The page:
In fact, everything in the Nova, is more about what is hidden rather than what’s on show. Under-floor heating, recessed lighting, Ceiling-mounted shower-heads, linear recessed led lighting and brushed-chrome finishes, all indicate that for Nova residents, the bulky detritus of daily grind is kept discreetly in the background, ensuring a sense of order and calm is maintained.
Most property developers make sure that a new building will appeal to the widest possible audience, families, bachelors, young couples etc. The Nova Building will also appeal to a broad spectrum of people but with one thing in common. A seriously hardcore appreciation of what is cool, trendy, hip and fashionable.
Names like Bone Daddy, Daisy Green and Jason Atherton populate the Nova’s restaurant quarter. Companies such as Advent and Egon Zehnder will be taking up offices in the Nova, and its team of world leading architects include; Benson +Forsyth, Flanagan Lawrence and Lynch Architects.
None of these names mean anything to you?
Then, to be honest, the Nova Building probably isn’t for you. The Nova’s website cites, Margret Thatcher, Burberry and The Daily Telegraph as inspirational mavericks, clearly setting out its stall to attract the sophisticated, intelligent elite. In fact, it goes as far as to describe itself: ‘A development built by mavericks for mavericks’.
It is up to you to decide if you think the Nova is referring to you or not.
Nova & Beyond
Buckingham Palace, Victoria Station, Houses of Parliament and Burberry’s head office are all just a hipster’s swagger from the Nova Building. Such is its proximity to London’s main attractions and amenities that commuter distances seem almost irrelevant.
That’s because Nova is part of an architectural movement that is seeing an increasing trend towards residential and commercial space being mixed up, giving a new lease of life to areas that previously may have become deserted at weekends. Nova’s own restaurant and retails spaces promise to deliver destination bars and shops, attracting; after work socialising, first date diners, family gatherings and Sunday ‘brunchers’.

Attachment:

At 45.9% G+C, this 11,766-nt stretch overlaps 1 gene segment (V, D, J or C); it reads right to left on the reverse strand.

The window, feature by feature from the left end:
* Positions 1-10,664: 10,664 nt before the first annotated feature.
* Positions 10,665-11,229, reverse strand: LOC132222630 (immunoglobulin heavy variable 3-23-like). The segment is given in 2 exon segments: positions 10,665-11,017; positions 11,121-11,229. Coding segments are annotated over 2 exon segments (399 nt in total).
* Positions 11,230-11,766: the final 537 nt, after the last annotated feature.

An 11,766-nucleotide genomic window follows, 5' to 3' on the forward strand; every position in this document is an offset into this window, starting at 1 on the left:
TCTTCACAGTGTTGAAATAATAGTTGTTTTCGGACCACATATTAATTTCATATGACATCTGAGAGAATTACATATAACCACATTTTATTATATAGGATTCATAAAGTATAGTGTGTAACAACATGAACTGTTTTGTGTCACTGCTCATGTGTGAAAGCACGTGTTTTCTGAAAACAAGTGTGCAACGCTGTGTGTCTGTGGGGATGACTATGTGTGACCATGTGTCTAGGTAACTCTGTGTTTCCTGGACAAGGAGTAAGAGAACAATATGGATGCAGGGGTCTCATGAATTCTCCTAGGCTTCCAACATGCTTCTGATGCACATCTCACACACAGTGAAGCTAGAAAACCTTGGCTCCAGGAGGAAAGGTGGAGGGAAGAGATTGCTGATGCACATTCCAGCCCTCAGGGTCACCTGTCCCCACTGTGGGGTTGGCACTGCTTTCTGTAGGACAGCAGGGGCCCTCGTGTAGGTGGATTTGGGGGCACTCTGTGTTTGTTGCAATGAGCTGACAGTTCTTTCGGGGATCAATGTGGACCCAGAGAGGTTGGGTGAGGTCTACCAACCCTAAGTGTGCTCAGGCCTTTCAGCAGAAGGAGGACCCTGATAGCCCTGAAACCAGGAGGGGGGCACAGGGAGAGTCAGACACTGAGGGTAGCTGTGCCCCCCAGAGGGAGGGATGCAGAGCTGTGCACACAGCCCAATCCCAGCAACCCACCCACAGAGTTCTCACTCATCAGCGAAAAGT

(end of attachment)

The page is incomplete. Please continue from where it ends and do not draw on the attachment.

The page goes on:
London however would not be London without its more esoteric destinations. Often disparate and down less salubrious alleyways London still has lots to explore away from the main drag.
Charity shops may not be the obvious starting point for wealthy, Nova residents, but for style inspirations the FARA vintage shop, Retromainia, on Upper Tachbrook Street is a higgledy-piggledy hive of retro clothing, vintage objet and nostalgic textiles. In contrast the charity shop at 19 Churton Street, is more generic in style but still worth a visit for the shrine to retail guru, Mary Portas, in the changing rooms!
More upmarket, are the smaller independent galleries that are dotted about the streets of Vicotoria and Westminster Whether it’s olds master from Simon Dickinson on Jermyn Street, or contemporary furniture and sculpture from David Gill, on King Street, Cultural connoisseurs can discover art to suit every taste in these intimate and friendly galleries.
Of course, even the best of us have to reign in the credit card sometimes. So, if a bit of artistic window-shopping is in order, then the Nova building boasts being within walking distance of the Tate Britain and National Gallery, a cab ride to the V&A and a short boat journey up the Thames to the Tate Modern.
Victoria still hosts a number of local, independent cafes, and all around the SW1 are down-to- earth pubs, intimate hotel bars and fashionable boutiques. Nevertheless, sometimes local is just a bit too local. Therefore, nearby transport links include; trains to all over the UK, while the Gatwick Express, and trains to Heathrow allow you to be anywhere in the world, anytime you want.
But still, no matter how far you travel, it will be the calm interiors of the Nova Building that you will soon be calling home.